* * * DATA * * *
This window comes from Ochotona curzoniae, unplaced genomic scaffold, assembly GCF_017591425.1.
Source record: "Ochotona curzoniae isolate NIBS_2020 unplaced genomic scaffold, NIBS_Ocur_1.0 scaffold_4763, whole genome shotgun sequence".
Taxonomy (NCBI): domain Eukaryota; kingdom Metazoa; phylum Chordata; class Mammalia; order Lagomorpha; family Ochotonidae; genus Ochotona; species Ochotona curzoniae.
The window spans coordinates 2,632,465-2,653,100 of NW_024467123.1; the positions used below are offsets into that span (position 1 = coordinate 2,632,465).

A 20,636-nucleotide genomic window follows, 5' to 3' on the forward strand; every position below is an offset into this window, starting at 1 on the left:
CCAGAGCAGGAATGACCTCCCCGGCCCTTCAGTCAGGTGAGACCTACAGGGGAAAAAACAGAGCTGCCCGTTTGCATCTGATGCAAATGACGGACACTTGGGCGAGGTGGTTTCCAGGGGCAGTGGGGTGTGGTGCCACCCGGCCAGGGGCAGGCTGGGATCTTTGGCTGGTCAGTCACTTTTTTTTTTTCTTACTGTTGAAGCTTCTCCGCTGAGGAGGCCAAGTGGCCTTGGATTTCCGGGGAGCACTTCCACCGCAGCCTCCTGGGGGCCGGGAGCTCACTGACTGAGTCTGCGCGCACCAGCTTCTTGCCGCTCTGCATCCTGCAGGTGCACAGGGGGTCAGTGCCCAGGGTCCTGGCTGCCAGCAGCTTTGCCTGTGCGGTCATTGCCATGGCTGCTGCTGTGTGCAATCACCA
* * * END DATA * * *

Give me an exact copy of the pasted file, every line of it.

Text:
This window comes from Ochotona curzoniae, unplaced genomic scaffold, assembly GCF_017591425.1.
Source record: "Ochotona curzoniae isolate NIBS_2020 unplaced genomic scaffold, NIBS_Ocur_1.0 scaffold_4763, whole genome shotgun sequence".
Taxonomy (NCBI): domain Eukaryota; kingdom Metazoa; phylum Chordata; class Mammalia; order Lagomorpha; family Ochotonidae; genus Ochotona; species Ochotona curzoniae.
The window spans coordinates 2,632,465-2,653,100 of NW_024467123.1; the positions used below are offsets into that span (position 1 = coordinate 2,632,465).

A 20,636-nucleotide genomic window follows, 5' to 3' on the forward strand; every position below is an offset into this window, starting at 1 on the left:
CCAGAGCAGGAATGACCTCCCCGGCCCTTCAGTCAGGTGAGACCTACAGGGGAAAAAACAGAGCTGCCCGTTTGCATCTGATGCAAATGACGGACACTTGGGCGAGGTGGTTTCCAGGGGCAGTGGGGTGTGGTGCCACCCGGCCAGGGGCAGGCTGGGATCTTTGGCTGGTCAGTCACTTTTTTTTTTTCTTACTGTTGAAGCTTCTCCGCTGAGGAGGCCAAGTGGCCTTGGATTTCCGGGGAGCACTTCCACCGCAGCCTCCTGGGGGCCGGGAGCTCACTGACTGAGTCTGCGCGCACCAGCTTCTTGCCGCTCTGCATCCTGCAGGTGCACAGGGGGTCAGTGCCCAGGGTCCTGGCTGCCAGCAGCTTTGCCTGTGCGGTCATTGCCATGGCTGCTGCTGTGTGCAATCACCA